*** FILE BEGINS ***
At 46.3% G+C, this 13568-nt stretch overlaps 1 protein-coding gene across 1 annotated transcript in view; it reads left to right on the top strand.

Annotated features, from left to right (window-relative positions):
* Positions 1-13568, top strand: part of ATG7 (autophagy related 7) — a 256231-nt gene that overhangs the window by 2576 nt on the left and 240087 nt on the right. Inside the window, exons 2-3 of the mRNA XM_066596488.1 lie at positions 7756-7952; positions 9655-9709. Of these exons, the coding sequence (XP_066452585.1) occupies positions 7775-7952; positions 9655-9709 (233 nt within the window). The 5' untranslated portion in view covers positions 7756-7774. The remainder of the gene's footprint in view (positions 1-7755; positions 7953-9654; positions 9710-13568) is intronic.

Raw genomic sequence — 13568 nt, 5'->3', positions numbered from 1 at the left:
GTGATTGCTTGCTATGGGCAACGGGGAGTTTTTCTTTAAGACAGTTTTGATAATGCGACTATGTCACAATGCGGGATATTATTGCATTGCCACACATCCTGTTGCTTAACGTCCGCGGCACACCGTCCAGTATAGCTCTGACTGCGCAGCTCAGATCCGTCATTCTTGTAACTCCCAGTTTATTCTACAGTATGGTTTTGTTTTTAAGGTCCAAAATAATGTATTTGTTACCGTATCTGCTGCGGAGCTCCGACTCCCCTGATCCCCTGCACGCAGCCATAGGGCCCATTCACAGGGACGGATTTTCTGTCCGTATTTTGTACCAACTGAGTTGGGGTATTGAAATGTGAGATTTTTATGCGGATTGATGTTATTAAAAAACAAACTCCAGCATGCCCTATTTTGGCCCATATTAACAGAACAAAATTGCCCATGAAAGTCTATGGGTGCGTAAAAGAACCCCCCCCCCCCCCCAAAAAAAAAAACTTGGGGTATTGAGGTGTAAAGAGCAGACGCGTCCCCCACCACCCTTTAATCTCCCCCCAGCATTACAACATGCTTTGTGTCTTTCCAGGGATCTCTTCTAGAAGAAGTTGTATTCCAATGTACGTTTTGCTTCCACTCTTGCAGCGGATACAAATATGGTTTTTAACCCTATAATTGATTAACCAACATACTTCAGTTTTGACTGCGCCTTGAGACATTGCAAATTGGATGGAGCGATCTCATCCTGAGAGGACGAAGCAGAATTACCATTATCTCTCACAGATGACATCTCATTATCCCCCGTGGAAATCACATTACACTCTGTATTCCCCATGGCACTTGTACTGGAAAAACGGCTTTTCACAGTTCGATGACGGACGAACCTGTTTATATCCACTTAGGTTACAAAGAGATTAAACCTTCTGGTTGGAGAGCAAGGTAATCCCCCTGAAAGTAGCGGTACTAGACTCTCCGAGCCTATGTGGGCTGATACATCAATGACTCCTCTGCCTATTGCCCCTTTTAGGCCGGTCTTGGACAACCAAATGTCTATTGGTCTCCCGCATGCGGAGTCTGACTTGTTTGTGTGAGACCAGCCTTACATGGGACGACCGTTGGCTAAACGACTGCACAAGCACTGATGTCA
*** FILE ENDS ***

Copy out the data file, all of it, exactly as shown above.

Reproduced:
At 46.3% G+C, this 13568-nt stretch overlaps 1 protein-coding gene across 1 annotated transcript in view; it reads left to right on the top strand.

Annotated features, from left to right (window-relative positions):
* Positions 1-13568, top strand: part of ATG7 (autophagy related 7) — a 256231-nt gene that overhangs the window by 2576 nt on the left and 240087 nt on the right. Inside the window, exons 2-3 of the mRNA XM_066596488.1 lie at positions 7756-7952; positions 9655-9709. Of these exons, the coding sequence (XP_066452585.1) occupies positions 7775-7952; positions 9655-9709 (233 nt within the window). The 5' untranslated portion in view covers positions 7756-7774. The remainder of the gene's footprint in view (positions 1-7755; positions 7953-9654; positions 9710-13568) is intronic.

Raw genomic sequence — 13568 nt, 5'->3', positions numbered from 1 at the left:
GTGATTGCTTGCTATGGGCAACGGGGAGTTTTTCTTTAAGACAGTTTTGATAATGCGACTATGTCACAATGCGGGATATTATTGCATTGCCACACATCCTGTTGCTTAACGTCCGCGGCACACCGTCCAGTATAGCTCTGACTGCGCAGCTCAGATCCGTCATTCTTGTAACTCCCAGTTTATTCTACAGTATGGTTTTGTTTTTAAGGTCCAAAATAATGTATTTGTTACCGTATCTGCTGCGGAGCTCCGACTCCCCTGATCCCCTGCACGCAGCCATAGGGCCCATTCACAGGGACGGATTTTCTGTCCGTATTTTGTACCAACTGAGTTGGGGTATTGAAATGTGAGATTTTTATGCGGATTGATGTTATTAAAAAACAAACTCCAGCATGCCCTATTTTGGCCCATATTAACAGAACAAAATTGCCCATGAAAGTCTATGGGTGCGTAAAAGAACCCCCCCCCCCCCCCAAAAAAAAAAACTTGGGGTATTGAGGTGTAAAGAGCAGACGCGTCCCCCACCACCCTTTAATCTCCCCCCAGCATTACAACATGCTTTGTGTCTTTCCAGGGATCTCTTCTAGAAGAAGTTGTATTCCAATGTACGTTTTGCTTCCACTCTTGCAGCGGATACAAATATGGTTTTTAACCCTATAATTGATTAACCAACATACTTCAGTTTTGACTGCGCCTTGAGACATTGCAAATTGGATGGAGCGATCTCATCCTGAGAGGACGAAGCAGAATTACCATTATCTCTCACAGATGACATCTCATTATCCCCCGTGGAAATCACATTACACTCTGTATTCCCCATGGCACTTGTACTGGAAAAACGGCTTTTCACAGTTCGATGACGGACGAACCTGTTTATATCCACTTAGGTTACAAAGAGATTAAACCTTCTGGTTGGAGAGCAAGGTAATCCCCCTGAAAGTAGCGGTACTAGACTCTCCGAGCCTATGTGGGCTGATACATCAATGACTCCTCTGCCTATTGCCCCTTTTAGGCCGGTCTTGGACAACCAAATGTCTATTGGTCTCCCGCATGCGGAGTCTGACTTGTTTGTGTGAGACCAGCCTTACATGGGACGACCGTTGGCTAAACGACTGCACAAGCACTGATGTCA